The people who live and work in communities know what’s best for them, and sometimes state laws do not go far enough to protect our kids from deadly tobacco products. Local authority provides for greater accountability because local lawmakers interact with their constituents daily. These policymakers can often quickly identify problems in their area and more easily craft proactive solutions that go beyond state law to address the unique needs of their community.

Taking local communities’ control away allows that very tobacco industry to weasel its way in to designing poor public health laws for all Nebraskans. I strongly urge our Unicameral to vote “no” on any preemptive laws being considered.

Sheena Helgenberger, Omaha

Aim for a restart in Lincoln

World-Herald coverage of the goings-on in the Nebraska Legislature should sharpen people’s mind regarding how their taxes are used by the state.

Citizens complain about paying their taxes, but the Nebraska “chambers of commerce” think we should be grateful we can direct our taxes toward tax breaks for business imagining they need these incentives to create jobs.

Part of the argument for cutting property taxes and throwing tax breaks at businesses is the hand-wringing about oh-my-gosh people are leaving Nebraska because they can’t find jobs or their taxes are too high. Wrong! The population of Nebraska is increasing and the unemployment rate is among the lowest in the nation. People like it here; they are not leaving the state.

Also snuck into the tax incentives bill is a proposal to give the University of Nebraska Medical Center $300 million for their latest expansion, providing UNMC can get matching funds from the private sector. Let’s not go down this road again if we let the “private” tell the “public” how to run their proposals because they happen to have oodles of money.

Best thing that could happen with these bills is let them both fail and hit the restart button and come back next year when there might not be a pandemic to complicate things.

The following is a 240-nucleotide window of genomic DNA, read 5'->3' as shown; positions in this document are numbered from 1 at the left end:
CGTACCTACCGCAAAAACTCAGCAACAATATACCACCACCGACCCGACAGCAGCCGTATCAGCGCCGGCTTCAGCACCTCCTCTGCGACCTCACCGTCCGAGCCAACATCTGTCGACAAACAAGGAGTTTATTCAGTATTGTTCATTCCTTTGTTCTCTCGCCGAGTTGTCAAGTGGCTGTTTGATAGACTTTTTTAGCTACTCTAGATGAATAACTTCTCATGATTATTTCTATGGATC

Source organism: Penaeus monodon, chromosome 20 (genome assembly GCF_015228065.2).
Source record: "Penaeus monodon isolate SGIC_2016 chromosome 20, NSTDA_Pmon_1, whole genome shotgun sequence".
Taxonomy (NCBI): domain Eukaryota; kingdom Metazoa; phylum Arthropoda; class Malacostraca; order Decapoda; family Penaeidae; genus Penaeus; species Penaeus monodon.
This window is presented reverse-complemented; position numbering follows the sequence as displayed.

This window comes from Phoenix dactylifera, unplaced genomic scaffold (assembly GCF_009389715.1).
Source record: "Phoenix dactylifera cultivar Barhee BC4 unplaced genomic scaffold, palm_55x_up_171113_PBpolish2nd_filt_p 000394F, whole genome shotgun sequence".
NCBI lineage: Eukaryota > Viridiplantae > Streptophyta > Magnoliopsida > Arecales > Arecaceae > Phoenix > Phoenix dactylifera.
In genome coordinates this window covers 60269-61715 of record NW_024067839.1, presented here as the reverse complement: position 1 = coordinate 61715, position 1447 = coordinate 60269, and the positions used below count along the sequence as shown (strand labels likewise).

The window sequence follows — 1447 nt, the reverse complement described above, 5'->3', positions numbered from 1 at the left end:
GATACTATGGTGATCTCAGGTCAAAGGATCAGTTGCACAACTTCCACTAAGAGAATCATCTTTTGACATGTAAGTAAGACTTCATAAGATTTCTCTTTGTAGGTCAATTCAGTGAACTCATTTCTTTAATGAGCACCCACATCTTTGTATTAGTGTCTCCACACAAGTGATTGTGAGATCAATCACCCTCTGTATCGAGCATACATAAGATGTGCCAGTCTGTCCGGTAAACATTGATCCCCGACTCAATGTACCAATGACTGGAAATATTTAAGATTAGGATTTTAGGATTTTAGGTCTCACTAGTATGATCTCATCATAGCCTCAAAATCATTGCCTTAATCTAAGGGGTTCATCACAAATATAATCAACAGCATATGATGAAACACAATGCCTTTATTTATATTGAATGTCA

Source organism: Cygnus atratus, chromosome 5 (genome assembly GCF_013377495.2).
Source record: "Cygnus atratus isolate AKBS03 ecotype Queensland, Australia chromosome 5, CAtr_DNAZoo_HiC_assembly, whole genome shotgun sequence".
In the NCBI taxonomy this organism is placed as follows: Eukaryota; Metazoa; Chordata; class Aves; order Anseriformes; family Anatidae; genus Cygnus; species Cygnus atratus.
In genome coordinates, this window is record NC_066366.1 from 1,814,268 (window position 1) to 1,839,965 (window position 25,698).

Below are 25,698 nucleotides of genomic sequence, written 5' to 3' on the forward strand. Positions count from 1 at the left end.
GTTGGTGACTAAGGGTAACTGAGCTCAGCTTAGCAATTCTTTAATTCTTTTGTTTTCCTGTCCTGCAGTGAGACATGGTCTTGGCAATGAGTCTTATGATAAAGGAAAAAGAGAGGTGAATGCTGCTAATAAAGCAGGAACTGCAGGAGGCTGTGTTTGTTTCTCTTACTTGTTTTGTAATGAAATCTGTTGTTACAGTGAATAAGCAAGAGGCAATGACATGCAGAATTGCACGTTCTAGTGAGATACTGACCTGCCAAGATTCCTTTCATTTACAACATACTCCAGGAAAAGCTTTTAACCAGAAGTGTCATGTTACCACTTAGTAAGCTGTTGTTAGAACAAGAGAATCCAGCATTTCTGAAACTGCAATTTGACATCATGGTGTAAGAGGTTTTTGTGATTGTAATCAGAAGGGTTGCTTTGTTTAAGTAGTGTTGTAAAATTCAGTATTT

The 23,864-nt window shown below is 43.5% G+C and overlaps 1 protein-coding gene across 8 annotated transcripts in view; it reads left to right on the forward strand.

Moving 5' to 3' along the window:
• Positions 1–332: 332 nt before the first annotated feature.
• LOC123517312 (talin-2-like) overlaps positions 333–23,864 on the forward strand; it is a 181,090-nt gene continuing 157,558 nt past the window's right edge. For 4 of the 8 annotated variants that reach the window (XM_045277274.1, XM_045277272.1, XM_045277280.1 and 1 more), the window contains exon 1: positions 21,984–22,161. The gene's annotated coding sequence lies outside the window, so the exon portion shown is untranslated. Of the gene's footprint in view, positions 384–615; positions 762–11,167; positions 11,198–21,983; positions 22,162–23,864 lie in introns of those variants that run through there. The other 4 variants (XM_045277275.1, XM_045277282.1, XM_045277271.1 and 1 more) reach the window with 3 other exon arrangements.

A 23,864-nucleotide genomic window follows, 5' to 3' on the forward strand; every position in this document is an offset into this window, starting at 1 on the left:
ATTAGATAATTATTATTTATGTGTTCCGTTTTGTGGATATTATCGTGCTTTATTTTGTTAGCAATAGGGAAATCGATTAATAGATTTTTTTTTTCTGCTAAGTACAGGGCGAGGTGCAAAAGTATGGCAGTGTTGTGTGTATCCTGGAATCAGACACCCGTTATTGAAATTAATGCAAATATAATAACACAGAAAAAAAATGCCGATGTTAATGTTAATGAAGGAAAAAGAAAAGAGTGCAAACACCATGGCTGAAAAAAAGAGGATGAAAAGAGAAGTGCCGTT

Ricky Fulton, Omaha

Biden quotes are revealing

“You got the first mainstream African-American who is articulate and bright and clean,” describing Obama. “Unless we do something about this, my children are going to grow up in a jungle, the jungle being a racial jungle,” talking about integration of schools.

Imagine if Donald Trump said these things. Imagine the outrage. These quotes, of course, can be attributed to none other than Joe Biden.

I suggest that Biden apologize for these statements and clean up his own house before accusing Trump of racism. I really hope you print this so uninformed voters can see what kind of a person Joe Biden is.

Chris Lewis, Omaha

Restore honor to White House

You voted for Donald Trump in 2016? I understand … sort of. You’re a Republican. You voted your party and wanted somebody new, a non-politician, somebody who might get things done in Washington.

His opponent, despite being the most qualified candidate for president we’ve ever had, was a bit too mainstream and lacked charisma. She represented the D.C. that you didn’t like, and she made some campaign mistakes.

Now we know a lot more about this man we elected. Every week we read and/or see (except on Fox News) overwhelming evidence that by any measure he is not suited for the job. So much of what he says and does is self-serving and irresponsible. He embarrasses himself and the country by his lack of compassion and integrity.

We shouldn’t have to tolerate another four years of this. Vote for him once? Eh … OK. A second time? Hopefully not.

According to recent polls it appears that many are questioning, even regretting, their 2016 vote and plan to correct it this fall. And you? Don’t we want to return dignity to the Oval Office and restore pride and honor to our country?

Gary Welch, Bellevue